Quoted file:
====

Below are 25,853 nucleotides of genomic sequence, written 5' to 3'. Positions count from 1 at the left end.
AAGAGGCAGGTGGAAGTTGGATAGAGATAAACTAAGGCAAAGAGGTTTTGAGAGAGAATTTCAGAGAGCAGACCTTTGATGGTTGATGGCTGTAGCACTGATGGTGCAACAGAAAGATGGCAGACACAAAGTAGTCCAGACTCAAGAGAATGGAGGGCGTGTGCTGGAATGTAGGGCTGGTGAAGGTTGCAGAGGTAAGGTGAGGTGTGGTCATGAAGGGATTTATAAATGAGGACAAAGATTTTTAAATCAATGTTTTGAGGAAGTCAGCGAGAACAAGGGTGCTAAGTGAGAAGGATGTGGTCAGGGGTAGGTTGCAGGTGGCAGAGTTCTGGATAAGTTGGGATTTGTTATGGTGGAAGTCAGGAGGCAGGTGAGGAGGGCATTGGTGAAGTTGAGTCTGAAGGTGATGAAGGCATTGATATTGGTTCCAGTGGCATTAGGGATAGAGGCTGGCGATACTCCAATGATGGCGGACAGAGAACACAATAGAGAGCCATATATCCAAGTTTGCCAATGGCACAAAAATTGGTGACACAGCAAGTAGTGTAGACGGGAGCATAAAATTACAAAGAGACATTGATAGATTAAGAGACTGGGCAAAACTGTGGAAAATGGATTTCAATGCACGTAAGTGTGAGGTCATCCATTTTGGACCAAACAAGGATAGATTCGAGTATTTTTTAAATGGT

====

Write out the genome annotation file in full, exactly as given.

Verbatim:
Below are 25,853 nucleotides of genomic sequence, written 5' to 3'. Positions count from 1 at the left end.
AAGAGGCAGGTGGAAGTTGGATAGAGATAAACTAAGGCAAAGAGGTTTTGAGAGAGAATTTCAGAGAGCAGACCTTTGATGGTTGATGGCTGTAGCACTGATGGTGCAACAGAAAGATGGCAGACACAAAGTAGTCCAGACTCAAGAGAATGGAGGGCGTGTGCTGGAATGTAGGGCTGGTGAAGGTTGCAGAGGTAAGGTGAGGTGTGGTCATGAAGGGATTTATAAATGAGGACAAAGATTTTTAAATCAATGTTTTGAGGAAGTCAGCGAGAACAAGGGTGCTAAGTGAGAAGGATGTGGTCAGGGGTAGGTTGCAGGTGGCAGAGTTCTGGATAAGTTGGGATTTGTTATGGTGGAAGTCAGGAGGCAGGTGAGGAGGGCATTGGTGAAGTTGAGTCTGAAGGTGATGAAGGCATTGATATTGGTTCCAGTGGCATTAGGGATAGAGGCTGGCGATACTCCAATGATGGCGGACAGAGAACACAATAGAGAGCCATATATCCAAGTTTGCCAATGGCACAAAAATTGGTGACACAGCAAGTAGTGTAGACGGGAGCATAAAATTACAAAGAGACATTGATAGATTAAGAGACTGGGCAAAACTGTGGAAAATGGATTTCAATGCACGTAAGTGTGAGGTCATCCATTTTGGACCAAACAAGGATAGATTCGAGTATTTTTTAAATGGT